Last Saturday and Sunday, over 150 runners participated in 24 The Hard Way, a 24-hour race at Oklahoma City's Bluff Creek Park. Some of the runners shared their stories with The Oklahoman.
The family business
Chisholm Deupree, of Edmond, is a second-generation long distance runner. Deupree is also the co-director of 24 The Hard Way.
Deupree, who was far busier than any other racer, ran 79 laps around the trail for a total distance of 75.97 miles. His time was 23:58:44.
“I think it's just having the opportunity to do something you love,” Deupree said about why he enjoys running such long distances. “You really do have an excuse to tune out some other stuff.”
The 47-year-old coordinated the race that served as USA Track & Field's National Championship for its category.
“It was a goal of mine to bring that championship to Oklahoma City,” Deupree said, a process that took five years to come to fruition. Now, five years into the race, Deupree and his co-director Dave Wood welcomed more than 150 runners to Oklahoma City for the competition.
The competition has grown each years and Deupree said he believes they could host closer to 200 runners next year and they plan on bidding for another national championship in 2015.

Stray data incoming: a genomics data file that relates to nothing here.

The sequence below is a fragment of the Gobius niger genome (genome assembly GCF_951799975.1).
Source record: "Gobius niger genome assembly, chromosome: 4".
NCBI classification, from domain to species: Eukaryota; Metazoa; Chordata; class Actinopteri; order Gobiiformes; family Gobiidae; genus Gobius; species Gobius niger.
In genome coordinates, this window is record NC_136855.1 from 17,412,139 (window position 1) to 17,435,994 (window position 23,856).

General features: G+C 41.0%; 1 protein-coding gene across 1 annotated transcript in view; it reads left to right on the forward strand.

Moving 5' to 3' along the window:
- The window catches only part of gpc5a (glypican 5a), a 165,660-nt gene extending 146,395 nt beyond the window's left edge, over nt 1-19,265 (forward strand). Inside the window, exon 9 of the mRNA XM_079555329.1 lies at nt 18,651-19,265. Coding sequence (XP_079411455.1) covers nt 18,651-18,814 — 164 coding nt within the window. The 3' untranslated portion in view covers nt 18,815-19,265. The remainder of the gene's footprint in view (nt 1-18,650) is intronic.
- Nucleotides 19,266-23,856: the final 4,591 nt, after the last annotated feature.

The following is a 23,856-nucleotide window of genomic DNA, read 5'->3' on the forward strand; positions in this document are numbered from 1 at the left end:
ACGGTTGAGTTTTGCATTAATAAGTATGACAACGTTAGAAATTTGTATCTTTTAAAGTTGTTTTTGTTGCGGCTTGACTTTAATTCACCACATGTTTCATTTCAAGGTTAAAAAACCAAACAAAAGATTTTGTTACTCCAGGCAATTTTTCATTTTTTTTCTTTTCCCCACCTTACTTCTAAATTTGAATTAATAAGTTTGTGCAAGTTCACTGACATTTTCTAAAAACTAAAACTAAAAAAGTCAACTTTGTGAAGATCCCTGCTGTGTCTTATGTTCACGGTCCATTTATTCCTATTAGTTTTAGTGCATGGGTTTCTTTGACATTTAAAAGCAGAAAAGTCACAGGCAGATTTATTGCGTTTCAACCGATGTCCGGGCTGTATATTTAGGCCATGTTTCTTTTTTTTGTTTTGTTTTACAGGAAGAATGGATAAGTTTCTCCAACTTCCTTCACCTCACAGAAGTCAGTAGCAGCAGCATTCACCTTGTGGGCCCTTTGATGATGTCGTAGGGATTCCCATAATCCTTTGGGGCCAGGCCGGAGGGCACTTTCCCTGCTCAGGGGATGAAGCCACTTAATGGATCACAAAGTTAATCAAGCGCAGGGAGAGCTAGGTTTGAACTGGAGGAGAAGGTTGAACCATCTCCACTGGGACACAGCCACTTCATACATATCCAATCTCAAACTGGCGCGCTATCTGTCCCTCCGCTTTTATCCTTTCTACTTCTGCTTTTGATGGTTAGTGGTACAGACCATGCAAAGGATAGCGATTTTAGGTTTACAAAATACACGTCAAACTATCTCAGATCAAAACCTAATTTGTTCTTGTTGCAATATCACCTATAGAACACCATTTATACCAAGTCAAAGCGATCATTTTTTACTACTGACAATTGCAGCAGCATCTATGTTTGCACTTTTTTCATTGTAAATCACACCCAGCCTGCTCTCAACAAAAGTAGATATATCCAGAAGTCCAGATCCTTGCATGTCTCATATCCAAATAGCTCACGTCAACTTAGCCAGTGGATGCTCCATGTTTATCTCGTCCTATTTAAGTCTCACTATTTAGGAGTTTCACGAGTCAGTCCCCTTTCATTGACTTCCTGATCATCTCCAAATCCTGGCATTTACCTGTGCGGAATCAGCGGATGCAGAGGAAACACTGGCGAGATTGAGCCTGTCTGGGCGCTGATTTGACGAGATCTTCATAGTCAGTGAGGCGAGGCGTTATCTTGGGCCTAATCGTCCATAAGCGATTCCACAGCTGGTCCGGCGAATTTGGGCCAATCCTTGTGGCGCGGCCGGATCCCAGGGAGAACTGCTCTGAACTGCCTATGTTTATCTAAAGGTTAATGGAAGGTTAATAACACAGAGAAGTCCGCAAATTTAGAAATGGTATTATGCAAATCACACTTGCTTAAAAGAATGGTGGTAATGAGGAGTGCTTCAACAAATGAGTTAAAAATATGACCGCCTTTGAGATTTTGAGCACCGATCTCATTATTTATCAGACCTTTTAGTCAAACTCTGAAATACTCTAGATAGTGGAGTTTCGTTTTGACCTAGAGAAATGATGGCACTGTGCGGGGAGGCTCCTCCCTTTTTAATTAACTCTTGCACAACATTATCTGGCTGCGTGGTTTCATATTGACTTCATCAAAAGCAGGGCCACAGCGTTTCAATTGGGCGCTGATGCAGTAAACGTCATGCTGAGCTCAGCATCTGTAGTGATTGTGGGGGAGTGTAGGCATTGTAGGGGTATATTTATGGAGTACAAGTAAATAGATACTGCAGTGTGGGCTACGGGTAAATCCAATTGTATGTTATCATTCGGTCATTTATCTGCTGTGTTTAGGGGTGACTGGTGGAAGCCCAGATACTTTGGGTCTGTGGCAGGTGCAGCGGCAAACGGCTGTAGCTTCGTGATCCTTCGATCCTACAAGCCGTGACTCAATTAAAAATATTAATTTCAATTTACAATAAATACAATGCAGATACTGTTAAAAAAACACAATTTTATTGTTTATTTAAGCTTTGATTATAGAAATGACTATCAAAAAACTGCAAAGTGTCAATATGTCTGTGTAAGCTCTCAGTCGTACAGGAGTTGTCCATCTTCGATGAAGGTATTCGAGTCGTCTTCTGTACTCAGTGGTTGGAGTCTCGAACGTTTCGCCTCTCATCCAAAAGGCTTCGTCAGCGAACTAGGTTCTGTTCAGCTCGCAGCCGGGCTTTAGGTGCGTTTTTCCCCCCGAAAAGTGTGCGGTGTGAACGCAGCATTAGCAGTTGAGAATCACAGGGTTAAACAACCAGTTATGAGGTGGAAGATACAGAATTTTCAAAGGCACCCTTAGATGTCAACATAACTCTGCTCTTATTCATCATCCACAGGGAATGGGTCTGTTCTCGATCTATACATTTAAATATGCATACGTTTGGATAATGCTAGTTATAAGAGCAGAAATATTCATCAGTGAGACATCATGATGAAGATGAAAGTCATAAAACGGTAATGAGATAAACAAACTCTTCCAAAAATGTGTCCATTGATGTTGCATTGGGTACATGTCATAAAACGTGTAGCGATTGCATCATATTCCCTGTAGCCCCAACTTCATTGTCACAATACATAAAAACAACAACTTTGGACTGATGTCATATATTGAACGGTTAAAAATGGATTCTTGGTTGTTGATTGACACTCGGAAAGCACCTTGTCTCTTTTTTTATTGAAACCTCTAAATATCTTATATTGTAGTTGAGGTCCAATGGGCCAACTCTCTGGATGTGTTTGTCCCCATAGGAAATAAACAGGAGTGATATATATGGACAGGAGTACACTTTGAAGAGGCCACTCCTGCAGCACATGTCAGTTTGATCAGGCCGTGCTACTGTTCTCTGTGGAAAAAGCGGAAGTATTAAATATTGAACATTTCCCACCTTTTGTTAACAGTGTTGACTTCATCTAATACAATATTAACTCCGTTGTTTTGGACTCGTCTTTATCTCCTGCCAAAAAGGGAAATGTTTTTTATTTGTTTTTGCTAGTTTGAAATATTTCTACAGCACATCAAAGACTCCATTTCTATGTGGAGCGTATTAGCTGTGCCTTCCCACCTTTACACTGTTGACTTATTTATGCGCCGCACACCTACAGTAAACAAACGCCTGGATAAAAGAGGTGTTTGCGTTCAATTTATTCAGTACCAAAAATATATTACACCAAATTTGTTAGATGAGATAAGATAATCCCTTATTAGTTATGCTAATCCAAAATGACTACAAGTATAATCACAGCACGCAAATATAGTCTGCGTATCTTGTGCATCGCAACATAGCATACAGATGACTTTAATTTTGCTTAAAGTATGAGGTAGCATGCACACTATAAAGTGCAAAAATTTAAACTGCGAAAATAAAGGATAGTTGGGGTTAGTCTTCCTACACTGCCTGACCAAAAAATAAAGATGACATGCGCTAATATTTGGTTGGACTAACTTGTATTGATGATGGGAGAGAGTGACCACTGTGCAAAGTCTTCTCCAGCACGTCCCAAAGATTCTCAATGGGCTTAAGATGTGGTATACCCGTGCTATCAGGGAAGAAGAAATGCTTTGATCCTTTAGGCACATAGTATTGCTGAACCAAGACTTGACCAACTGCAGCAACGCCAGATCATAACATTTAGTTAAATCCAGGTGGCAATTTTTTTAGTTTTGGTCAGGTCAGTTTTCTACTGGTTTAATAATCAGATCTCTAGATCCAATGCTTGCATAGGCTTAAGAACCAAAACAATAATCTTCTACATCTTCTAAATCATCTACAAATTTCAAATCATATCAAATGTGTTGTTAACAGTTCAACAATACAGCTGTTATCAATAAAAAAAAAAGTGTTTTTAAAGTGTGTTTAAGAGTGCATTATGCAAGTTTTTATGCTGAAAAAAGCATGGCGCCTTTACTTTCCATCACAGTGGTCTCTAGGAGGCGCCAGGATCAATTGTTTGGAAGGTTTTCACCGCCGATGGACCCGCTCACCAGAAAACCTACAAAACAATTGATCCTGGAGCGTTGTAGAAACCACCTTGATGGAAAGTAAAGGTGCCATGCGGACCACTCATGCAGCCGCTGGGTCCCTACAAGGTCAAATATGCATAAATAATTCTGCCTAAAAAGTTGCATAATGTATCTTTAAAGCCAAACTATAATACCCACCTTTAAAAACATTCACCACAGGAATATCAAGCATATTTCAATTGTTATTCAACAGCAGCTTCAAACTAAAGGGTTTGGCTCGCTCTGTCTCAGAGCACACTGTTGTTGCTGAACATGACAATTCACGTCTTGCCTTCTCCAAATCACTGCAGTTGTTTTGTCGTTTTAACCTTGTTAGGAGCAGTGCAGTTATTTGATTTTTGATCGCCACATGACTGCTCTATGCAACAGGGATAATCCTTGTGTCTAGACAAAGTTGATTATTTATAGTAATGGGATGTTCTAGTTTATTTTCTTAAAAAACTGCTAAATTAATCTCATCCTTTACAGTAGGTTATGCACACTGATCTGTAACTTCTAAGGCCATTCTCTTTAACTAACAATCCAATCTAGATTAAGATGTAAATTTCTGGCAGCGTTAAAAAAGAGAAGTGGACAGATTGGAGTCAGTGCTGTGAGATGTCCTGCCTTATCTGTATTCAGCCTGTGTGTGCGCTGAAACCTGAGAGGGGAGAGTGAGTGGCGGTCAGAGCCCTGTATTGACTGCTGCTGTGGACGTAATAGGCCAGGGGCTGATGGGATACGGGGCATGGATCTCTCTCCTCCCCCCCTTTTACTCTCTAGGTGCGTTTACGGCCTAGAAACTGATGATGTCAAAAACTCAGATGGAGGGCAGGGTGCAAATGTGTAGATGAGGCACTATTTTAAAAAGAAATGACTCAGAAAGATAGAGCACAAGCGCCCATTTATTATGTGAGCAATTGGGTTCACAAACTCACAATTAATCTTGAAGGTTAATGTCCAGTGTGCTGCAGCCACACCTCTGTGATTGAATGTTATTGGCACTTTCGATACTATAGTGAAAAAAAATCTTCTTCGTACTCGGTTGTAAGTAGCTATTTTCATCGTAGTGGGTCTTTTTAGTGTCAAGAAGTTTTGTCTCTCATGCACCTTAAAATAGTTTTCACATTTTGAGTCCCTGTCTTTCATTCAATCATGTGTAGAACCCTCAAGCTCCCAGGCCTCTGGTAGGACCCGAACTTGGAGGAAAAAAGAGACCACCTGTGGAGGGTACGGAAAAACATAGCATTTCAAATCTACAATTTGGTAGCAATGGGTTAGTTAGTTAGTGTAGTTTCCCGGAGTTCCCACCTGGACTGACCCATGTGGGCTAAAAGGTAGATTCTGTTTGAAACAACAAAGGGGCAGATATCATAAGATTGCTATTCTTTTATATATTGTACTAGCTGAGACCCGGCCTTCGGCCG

Deupree's time earned him a 53rd place finish — a finish he said could be better if he hadn't accepted the responsibilities of being a co-director. Having a full-time job as most of the others in the competition do, Deupree said he runs between 70-75 miles per week, sometimes at Bluff Creek Park and sometimes at Oklahoma Christian University's new two-mile trail.
As for the first-generation runner in the Deupree family, Harry Deupree spent last weekend running right beside his son. Harry Deupree, at 75 years old, ran 55.78 miles. The father-son combo weren't the only family members on the trail either. Terra Deupree, Chisholm's wife, finished her race at 26.93 miles.
John Cash won this year's event with 146 laps in 23:03:36.
“Our champion, John Cash, came in from St. Louis and he was just as gracious from the start to the finish,” Chisholm Deupree said. “There is a lot of runner support out there. There is a lot of shared suffering.”
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